Market behaviour in June was arguably the most extreme we have seen so far in 2013. The two current dominant driving forces for world finance – Fed policy and Chinese economic data – both roiled markets during the month. Ben Bernanke’s speech on 22 May, and the subsequent Federal Open Market Committee (FOMC) statement released on 19 June, raised the possibility of tapering stimulus in the near future, which, despite being widely expected, served as a catalyst for much of the market activity during the month. This was exacerbated by a series of muted announcements from China – where growth prospects were reduced, inflation and industrial production both missed consensus expectations and the ruling party increasingly emphasised other social factors as being as important as headline economic growth.
The market reaction was material. US 10-year government bond rates widened from 2.13% to 2.49%, reaching a high of 2.61% mid-month (and all this after already widening by nearly 50bps in May). Equity indices sold off, more so in Europe than the US, as the S&P 500 Index returned -1.5%, the DAX -4.7% and the FTSE 100 -5.6%. Precious metals continued their recent slide, with the gold spot price down 12.3% during the month, taking the Q2 return to -23.4%, and the silver spot price down 11.7%.
In places, emerging markets equities were very ugly, with the Shanghai Composite down 14.0% and the Brazilian Bovespa -11.3%. The move in US government yield (forcing investors to re-price EM assets), fundamental worries and outflows all combined, resulting in the large magnitude of moves seen across both EM debt and equities. In addition the Shanghai interbank offered rate (SHIBOR) soared in June, as the People’s Bank of China (PBOC) refused to injectliquidity into a stressed interbank lending market. The rate peaked at 13.4% for an overnight loan on 20 June, corresponding with a -2.77% daily move in the Shanghai Composite Index. As a footnote, it is interesting to note that the Nikkei was largely flat on the month – all of the marginal sellers may have been pushed out of this market in April and May and therefore it is more resilient than it might have been earlier in the year.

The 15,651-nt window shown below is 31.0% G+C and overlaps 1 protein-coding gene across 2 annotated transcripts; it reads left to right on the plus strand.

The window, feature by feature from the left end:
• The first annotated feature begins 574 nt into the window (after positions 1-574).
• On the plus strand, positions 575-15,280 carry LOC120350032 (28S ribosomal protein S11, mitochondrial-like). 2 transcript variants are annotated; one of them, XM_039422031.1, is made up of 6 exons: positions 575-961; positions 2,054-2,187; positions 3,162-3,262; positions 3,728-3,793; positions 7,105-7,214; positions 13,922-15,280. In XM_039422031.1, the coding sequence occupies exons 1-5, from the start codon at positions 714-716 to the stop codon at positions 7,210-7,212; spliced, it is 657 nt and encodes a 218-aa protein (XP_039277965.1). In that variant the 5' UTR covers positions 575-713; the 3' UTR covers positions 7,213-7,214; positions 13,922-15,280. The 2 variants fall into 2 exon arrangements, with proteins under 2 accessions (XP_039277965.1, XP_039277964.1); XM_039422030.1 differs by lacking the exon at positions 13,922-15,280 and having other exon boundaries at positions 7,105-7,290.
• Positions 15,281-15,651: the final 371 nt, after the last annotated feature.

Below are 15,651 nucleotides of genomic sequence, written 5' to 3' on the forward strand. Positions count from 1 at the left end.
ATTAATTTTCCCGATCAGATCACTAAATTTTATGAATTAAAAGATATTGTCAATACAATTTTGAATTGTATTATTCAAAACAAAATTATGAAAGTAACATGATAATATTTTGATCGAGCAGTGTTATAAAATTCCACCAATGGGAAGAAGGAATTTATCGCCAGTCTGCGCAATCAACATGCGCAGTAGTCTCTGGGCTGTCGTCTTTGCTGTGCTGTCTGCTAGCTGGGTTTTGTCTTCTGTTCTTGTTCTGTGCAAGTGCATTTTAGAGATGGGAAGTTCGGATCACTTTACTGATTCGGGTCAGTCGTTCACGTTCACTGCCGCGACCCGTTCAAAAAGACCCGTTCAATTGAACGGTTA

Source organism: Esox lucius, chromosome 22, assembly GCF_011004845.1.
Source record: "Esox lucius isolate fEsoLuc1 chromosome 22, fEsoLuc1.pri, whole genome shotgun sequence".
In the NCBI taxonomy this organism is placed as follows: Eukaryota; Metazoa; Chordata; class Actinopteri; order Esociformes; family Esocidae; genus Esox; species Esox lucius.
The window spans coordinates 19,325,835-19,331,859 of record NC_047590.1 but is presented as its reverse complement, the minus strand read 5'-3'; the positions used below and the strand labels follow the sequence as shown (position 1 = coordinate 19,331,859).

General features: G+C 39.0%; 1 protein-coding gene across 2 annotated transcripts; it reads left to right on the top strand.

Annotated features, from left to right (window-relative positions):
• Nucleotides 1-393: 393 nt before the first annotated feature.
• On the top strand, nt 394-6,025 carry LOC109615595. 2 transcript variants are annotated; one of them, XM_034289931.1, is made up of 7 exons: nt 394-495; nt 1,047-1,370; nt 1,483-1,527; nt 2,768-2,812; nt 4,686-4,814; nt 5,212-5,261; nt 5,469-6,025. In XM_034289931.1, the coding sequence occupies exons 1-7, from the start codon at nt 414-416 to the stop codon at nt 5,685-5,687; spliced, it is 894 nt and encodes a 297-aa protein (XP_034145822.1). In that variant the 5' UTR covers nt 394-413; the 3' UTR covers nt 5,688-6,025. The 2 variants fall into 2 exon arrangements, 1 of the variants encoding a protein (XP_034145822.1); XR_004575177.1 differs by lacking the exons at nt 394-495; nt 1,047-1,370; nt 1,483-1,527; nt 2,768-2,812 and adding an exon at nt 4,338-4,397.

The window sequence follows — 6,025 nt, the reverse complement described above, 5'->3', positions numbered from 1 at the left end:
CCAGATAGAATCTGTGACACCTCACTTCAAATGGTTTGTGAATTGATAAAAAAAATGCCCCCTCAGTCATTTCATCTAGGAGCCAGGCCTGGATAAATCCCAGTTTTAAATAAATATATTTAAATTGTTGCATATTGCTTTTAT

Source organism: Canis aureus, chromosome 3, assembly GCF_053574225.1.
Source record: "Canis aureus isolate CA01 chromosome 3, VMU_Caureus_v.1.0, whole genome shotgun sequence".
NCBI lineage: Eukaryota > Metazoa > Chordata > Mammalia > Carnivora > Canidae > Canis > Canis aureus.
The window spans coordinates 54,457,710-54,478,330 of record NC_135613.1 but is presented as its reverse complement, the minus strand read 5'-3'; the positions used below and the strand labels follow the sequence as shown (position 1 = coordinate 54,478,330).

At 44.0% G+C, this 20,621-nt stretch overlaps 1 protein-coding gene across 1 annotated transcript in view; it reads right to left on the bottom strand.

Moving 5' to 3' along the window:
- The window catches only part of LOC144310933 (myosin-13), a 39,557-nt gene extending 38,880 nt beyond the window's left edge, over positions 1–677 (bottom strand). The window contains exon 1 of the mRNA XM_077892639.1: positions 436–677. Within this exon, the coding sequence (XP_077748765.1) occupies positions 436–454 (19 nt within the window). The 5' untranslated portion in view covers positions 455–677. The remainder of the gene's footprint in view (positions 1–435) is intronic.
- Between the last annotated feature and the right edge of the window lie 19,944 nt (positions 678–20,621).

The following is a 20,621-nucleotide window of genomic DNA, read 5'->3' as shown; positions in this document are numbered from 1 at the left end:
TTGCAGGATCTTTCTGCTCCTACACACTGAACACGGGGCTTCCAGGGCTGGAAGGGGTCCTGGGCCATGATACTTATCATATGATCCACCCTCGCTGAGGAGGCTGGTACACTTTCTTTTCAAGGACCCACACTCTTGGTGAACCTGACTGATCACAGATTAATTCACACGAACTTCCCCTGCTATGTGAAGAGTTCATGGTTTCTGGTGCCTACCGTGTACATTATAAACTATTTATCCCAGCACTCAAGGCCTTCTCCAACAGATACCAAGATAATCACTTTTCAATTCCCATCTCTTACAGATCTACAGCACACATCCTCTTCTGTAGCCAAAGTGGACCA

More than any other recent month, June felt like an inflection point in investor behaviour, particularly in government bonds. Overbought areas of the markets sold off the most as flows turned substantially negative after five years of almost monotonic inflows to mutual bond funds (see Fig.1). Technical pressures were also prevalent in the short end of the government bond yield curve. Whilst the long end of the yield curve is expected to be somewhat driven by investor flows, the short end is fundamentally anchored by interest rate decisions. It was therefore incongruous to see September 2014 Eurodollar futures at 99.25 on 24 June. Considering the yield curve as an indicator of expected future interest rates, this was effectively the market pricing in two base rate rises within the next 15 months – which is by no means the central case.
Looking forward, it feels that June might be a harbinger of a choppy summer for markets. The Fed should act as a dampening mechanism breaking trends as they start to develop – strong data could lead to stronger suggestions of tapering; whereas weak data could lead to a more supportive Fed. This situation was observed in the back end of June, as poor economic growth numbers (year-on-year nominal US GDP fell marginally, as did other country GDP measures) heralded a rise in global equity indices after a weak start to the month. We would therefore not be surprised by range-bound markets in the near term. Indeed, many analysts have commented that 10-year rates have a fundamental ceiling at 3% while interest rates remain close to zero. In other words it is improbable that the yield curve will be able to steepen significantly further, unless driven by a highly technical investor sell-off.
Europe continues to be a concern. Only US data is likely to affect actions taken by the Fed; it is therefore easy to envisage a scenario where US data remains strong. Fed talk of tapering is increased but this translates into market weakness in Europe (as foreshadowed by the underperformance of European indices in June). The recent apparent failure to find a consensus on banking union, combined with over-zealous regulation and austerity programmes, means that Europe remains mired in difficulty for the foreseeable future.
We also believe that there is further risk of dislocation in credit markets, which have been relatively unaffected by the recent shock. There remains a liquidity mismatch in much of the retail product sold on high-yield bonds, loans, RMBS, EM debt, etc. A widening government bond yield coupled with a widening spread can lead to material absolute losses in the credit complex, which could come under increased pressure if investor flows also turn negative here.
Nearly every hedge fund manager we have spoken to over the past six months has highlighted the risk of a sell-off in rates, driven by the possibility of the removal of policy stimulus – a situation which partly played out in June. Despite knowing the source and shape of the risk, the hedge fund industry still lost money in June, as the HFRX Global Hedge Fund Index returned -1.3% during the month.